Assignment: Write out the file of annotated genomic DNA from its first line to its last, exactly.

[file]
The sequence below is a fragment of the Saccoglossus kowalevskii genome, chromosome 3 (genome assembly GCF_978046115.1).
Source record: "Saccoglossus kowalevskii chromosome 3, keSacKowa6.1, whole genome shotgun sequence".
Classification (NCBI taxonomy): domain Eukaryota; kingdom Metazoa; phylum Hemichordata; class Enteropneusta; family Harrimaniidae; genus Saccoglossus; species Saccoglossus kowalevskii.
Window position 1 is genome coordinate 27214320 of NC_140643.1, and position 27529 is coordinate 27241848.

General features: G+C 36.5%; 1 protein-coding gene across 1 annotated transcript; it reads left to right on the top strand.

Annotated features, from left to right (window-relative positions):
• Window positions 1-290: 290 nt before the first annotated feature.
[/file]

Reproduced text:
The sequence below is a fragment of the Saccoglossus kowalevskii genome, chromosome 3 (genome assembly GCF_978046115.1).
Source record: "Saccoglossus kowalevskii chromosome 3, keSacKowa6.1, whole genome shotgun sequence".
Classification (NCBI taxonomy): domain Eukaryota; kingdom Metazoa; phylum Hemichordata; class Enteropneusta; family Harrimaniidae; genus Saccoglossus; species Saccoglossus kowalevskii.
Window position 1 is genome coordinate 27214320 of NC_140643.1, and position 27529 is coordinate 27241848.

General features: G+C 36.5%; 1 protein-coding gene across 1 annotated transcript; it reads left to right on the top strand.

Annotated features, from left to right (window-relative positions):
• Window positions 1-290: 290 nt before the first annotated feature.